Wednesday, May the 6th, 2009

I don’t know what I did to cause it—I sure as hell don’t lift heavy things—but I seem to have thrown my back. It’s been hurting like hell ever since I woke up last morning, and I’m having a hard time moving around. Or sitting. Or even lying down.

This wouldn’t be so bad if I had nowhere to be, but I’ve had a lot of itty-bitty things to take care of lately—like spending much of last morning in queues at the neighbouring U.S. embassy. Actually, it really wasn’t all that bad, it took less than a couple of hours in total—my back just made it seem a lot longer.

I was there applying for a visa to enter the States. I plan on spending some time at M.I.T. next month and later attending a cousin’s wedding in Georgia (I think). I’m pleased to report that there weren’t any problems or unpleasantries with the visa proceedings, and my travel plans are still on.

While I am in life news mode, I’d also like to report that my mom will be here in a couple of weeks, She plans on spending a few weeks in my home before heading off to the U.S. (separately, we’ll rejoin after my M.I.T. stint) to partake in the festivities of the aforementioned wedding. I need to make my home a tad more habitable (like buying a few chairs!) before she gets here, and figure out fun things to show her, but that’s not the direction I want to take this tale.

I gingerly broached the subject of her needing to draw as much enjoyment from this wedding as she could—for she wasn’t going to experience any of it at her own son’s. I’m nearly certain I’m not having a wedding wedding even if I ever were to get married, and she should have her fill of festivities elsewhere. At this point, I was expecting a disappointed tone on the other end of the phone, or at least a solemn talking-to—but nothing. Instead, she nonchalantly goes, “Oh, but I’ve always known that. You’ve been hinting ever since you were four that you felt weddings were a waste of time and money. And I tend to agree with you.”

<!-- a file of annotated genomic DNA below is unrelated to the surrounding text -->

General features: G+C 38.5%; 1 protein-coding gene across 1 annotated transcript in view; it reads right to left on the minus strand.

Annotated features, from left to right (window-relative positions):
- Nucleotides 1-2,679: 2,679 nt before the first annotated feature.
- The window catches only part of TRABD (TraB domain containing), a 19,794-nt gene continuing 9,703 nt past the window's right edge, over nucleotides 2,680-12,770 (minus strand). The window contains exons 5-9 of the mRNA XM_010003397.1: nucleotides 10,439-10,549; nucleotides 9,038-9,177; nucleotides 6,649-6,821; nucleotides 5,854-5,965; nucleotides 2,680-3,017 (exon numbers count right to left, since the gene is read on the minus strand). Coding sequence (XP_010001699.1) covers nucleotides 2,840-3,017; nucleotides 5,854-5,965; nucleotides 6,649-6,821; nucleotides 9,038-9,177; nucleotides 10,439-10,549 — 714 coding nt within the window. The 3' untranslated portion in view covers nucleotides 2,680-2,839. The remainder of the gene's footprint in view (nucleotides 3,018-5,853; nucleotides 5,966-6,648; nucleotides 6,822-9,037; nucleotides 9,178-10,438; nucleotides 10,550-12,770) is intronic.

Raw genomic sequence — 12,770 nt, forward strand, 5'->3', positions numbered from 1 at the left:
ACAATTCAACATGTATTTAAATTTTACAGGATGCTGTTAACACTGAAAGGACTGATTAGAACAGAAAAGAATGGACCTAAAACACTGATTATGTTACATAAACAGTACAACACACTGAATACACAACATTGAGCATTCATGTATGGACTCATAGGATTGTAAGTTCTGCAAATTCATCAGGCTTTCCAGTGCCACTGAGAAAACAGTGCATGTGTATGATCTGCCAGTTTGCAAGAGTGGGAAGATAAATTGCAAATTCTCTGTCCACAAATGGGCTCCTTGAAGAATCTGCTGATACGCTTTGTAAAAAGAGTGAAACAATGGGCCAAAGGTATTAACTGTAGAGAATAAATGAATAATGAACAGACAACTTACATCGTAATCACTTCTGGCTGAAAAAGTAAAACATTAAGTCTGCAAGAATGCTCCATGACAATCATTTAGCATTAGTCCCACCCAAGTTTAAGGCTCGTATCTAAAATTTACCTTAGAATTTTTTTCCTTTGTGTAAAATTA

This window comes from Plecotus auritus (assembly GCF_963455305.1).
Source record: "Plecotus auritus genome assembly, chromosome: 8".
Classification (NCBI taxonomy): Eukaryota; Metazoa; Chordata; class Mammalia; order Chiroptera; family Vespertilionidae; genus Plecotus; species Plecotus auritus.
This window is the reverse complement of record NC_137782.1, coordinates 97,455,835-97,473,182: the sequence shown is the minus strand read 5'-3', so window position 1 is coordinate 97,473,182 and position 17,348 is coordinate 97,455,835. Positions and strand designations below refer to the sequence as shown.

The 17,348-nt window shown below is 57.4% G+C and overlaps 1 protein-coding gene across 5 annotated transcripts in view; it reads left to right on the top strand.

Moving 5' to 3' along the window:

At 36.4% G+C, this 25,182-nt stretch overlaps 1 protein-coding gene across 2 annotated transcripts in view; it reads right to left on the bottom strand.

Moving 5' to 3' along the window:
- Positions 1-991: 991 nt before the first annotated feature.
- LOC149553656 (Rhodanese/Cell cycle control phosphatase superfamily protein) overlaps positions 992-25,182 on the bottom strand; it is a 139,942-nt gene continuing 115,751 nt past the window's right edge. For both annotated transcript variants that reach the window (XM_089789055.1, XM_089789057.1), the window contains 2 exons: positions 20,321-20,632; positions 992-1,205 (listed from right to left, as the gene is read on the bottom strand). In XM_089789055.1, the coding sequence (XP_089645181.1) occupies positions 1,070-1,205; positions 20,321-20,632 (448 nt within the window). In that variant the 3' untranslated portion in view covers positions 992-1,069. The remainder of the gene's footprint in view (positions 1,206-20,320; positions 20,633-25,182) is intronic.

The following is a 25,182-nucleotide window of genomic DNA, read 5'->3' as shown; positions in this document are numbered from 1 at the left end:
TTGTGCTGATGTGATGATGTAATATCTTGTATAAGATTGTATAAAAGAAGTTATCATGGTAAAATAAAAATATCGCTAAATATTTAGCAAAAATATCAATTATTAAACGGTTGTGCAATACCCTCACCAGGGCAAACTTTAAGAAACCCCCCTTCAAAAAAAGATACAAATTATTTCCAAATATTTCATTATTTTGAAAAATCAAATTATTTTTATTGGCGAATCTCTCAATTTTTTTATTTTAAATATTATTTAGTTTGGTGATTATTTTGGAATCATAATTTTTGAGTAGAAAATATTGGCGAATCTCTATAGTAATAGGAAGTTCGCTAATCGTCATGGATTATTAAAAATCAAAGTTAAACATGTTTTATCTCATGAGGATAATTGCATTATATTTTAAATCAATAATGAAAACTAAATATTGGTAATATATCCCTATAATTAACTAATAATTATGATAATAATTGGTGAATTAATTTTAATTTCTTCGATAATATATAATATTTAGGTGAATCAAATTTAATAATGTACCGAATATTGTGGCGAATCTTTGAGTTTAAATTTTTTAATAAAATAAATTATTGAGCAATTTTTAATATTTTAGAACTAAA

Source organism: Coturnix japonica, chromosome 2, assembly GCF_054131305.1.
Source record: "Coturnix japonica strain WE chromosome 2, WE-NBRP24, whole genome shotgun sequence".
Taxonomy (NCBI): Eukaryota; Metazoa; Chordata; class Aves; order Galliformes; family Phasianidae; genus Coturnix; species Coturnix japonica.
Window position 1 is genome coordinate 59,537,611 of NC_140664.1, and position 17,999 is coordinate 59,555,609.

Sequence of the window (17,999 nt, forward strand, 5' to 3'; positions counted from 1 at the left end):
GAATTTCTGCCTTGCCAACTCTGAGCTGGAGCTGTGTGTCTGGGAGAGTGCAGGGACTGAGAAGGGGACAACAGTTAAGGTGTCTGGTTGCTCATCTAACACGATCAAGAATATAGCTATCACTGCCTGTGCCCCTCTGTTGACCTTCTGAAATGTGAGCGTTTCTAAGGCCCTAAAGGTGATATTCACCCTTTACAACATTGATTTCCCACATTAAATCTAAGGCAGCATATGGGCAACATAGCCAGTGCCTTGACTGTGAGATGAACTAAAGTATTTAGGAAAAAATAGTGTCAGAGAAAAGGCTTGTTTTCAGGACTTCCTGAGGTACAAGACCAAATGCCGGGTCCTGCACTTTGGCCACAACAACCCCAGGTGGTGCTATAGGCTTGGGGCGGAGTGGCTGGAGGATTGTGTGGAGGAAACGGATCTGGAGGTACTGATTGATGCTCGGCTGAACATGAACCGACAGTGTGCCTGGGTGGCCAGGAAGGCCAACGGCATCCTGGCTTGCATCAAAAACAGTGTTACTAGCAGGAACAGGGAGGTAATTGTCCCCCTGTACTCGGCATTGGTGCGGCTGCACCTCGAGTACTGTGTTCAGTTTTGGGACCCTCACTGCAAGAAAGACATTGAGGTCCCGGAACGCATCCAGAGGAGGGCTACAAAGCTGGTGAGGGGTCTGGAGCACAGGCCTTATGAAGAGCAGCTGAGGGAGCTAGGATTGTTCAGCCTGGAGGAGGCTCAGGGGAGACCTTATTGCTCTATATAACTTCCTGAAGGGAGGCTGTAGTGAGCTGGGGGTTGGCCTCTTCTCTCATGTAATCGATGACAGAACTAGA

I don’t know why people don’t believe me when I tell them I’ve always felt jaded and old.

This is a printer-friendly version of the journal entry “The old lady syndrome” from actuality.log. Visit to read the original entry and follow any responses to it.

One Response to “The old lady syndrome”

  1. pundit says:

    I created it myself. Let me know if you’d like a copy.

9,977,996 people conned into wasting their bandwidth.